There have been violent attacks against foreigners in hotels and houses. Use hotels that are staffed at the front desk 24 hours a day and have adequate security measures.

Avoid wearing jewellery. Don’t carry large amounts of cash, credit cards or other valuables.

Local travel

The North Atlantic Autonomous Region (RAAN) is very remote. You should plan any travel to this area carefully.

Don’t hike on volcanoes or in other remote areas without an experienced guide.

Although extensive de-mining operations have been carried out in rural areas of northern Nicaragua, some landmines may remain. Take care if you venture off the main roads.

There have been occasional incidents of violent crime in Bonanza, La Rosita, Siuna and Little Corn Island.

Avoid road travel after dark due to the presence of armed bandits.

Road travel

Road conditions are generally poor and large potholes can appear overnight. There’s no street lighting on the main highways between major cities and only minimal street lighting in towns. Driving standards are low and the condition of vehicles, particularly taxis and buses is poor. Ignoring traffic lights is common practice. Drink driving is a severe problem.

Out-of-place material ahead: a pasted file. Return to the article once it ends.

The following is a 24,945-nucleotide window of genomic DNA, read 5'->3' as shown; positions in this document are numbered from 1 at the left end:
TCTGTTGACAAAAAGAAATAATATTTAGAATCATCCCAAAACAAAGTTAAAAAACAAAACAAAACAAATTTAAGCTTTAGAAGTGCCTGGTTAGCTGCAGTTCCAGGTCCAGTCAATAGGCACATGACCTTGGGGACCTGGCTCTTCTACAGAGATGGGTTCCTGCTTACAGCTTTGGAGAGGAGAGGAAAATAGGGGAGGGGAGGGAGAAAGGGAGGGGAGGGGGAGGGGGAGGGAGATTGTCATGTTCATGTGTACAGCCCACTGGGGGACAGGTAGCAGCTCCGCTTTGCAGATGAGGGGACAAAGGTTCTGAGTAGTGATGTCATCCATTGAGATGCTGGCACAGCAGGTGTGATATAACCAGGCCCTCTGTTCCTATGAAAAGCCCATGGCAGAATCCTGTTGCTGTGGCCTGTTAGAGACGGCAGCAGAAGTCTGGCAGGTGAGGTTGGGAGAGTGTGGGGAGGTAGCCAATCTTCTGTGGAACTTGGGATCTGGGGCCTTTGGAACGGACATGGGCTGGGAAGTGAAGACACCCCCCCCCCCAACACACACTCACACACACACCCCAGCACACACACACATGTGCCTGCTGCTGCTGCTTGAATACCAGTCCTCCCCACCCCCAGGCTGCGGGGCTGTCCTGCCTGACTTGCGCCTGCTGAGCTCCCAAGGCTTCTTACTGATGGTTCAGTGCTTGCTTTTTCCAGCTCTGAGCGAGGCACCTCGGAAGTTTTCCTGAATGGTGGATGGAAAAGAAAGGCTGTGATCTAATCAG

Drivers of vehicles involved in serious injury or fatal road traffic accidents are often arrested and detained.

Air travel

There is a US$10 arrival tax, which should be paid in cash. There is also aUS$35 departure tax, which is normally included in the price of your air ticket.

During the wet season (April to October), it is usually better to fly to and from the Atlantic coast of Nicaragua on early morning flights because of the risk of severe storms later in the day.

Swimming and water sports  

Take care if you are swimming or taking part in water activities. Strong currents off sections of Nicaragua’s Pacific coast have resulted in drownings. Warning signs are not posted and lifeguards and rescue equipment are not readily available.  

Political situation

Political demonstrations can happen at any time and at short notice. You should avoid all large public gatherings and monitor local media reports. Previous demonstrations have been violent and affected access to and from the airport.